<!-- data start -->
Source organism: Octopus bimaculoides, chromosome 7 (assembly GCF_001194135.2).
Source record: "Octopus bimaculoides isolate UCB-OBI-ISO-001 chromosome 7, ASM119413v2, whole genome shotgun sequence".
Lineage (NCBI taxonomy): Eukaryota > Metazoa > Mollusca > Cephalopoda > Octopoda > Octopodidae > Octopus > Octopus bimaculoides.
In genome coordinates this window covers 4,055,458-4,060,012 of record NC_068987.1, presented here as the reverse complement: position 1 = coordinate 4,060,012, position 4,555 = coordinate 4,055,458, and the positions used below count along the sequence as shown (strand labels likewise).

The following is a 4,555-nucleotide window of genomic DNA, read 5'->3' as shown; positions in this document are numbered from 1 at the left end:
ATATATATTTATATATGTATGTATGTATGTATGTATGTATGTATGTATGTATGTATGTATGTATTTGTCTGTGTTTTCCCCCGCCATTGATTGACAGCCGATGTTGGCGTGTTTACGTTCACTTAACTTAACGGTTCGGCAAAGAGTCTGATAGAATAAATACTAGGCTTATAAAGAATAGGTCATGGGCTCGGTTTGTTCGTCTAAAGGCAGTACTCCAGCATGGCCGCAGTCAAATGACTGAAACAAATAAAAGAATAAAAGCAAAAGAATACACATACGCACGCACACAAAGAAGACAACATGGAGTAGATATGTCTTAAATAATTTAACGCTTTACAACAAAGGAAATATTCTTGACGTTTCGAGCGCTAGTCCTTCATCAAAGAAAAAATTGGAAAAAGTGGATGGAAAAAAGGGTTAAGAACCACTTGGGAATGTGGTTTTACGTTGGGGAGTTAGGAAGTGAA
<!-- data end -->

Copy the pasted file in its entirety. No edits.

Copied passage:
Source organism: Octopus bimaculoides, chromosome 7 (assembly GCF_001194135.2).
Source record: "Octopus bimaculoides isolate UCB-OBI-ISO-001 chromosome 7, ASM119413v2, whole genome shotgun sequence".
Lineage (NCBI taxonomy): Eukaryota > Metazoa > Mollusca > Cephalopoda > Octopoda > Octopodidae > Octopus > Octopus bimaculoides.
In genome coordinates this window covers 4,055,458-4,060,012 of record NC_068987.1, presented here as the reverse complement: position 1 = coordinate 4,060,012, position 4,555 = coordinate 4,055,458, and the positions used below count along the sequence as shown (strand labels likewise).

The following is a 4,555-nucleotide window of genomic DNA, read 5'->3' as shown; positions in this document are numbered from 1 at the left end:
ATATATATTTATATATGTATGTATGTATGTATGTATGTATGTATGTATGTATGTATGTATGTATTTGTCTGTGTTTTCCCCCGCCATTGATTGACAGCCGATGTTGGCGTGTTTACGTTCACTTAACTTAACGGTTCGGCAAAGAGTCTGATAGAATAAATACTAGGCTTATAAAGAATAGGTCATGGGCTCGGTTTGTTCGTCTAAAGGCAGTACTCCAGCATGGCCGCAGTCAAATGACTGAAACAAATAAAAGAATAAAAGCAAAAGAATACACATACGCACGCACACAAAGAAGACAACATGGAGTAGATATGTCTTAAATAATTTAACGCTTTACAACAAAGGAAATATTCTTGACGTTTCGAGCGCTAGTCCTTCATCAAAGAAAAAATTGGAAAAAGTGGATGGAAAAAAGGGTTAAGAACCACTTGGGAATGTGGTTTTACGTTGGGGAGTTAGGAAGTGAA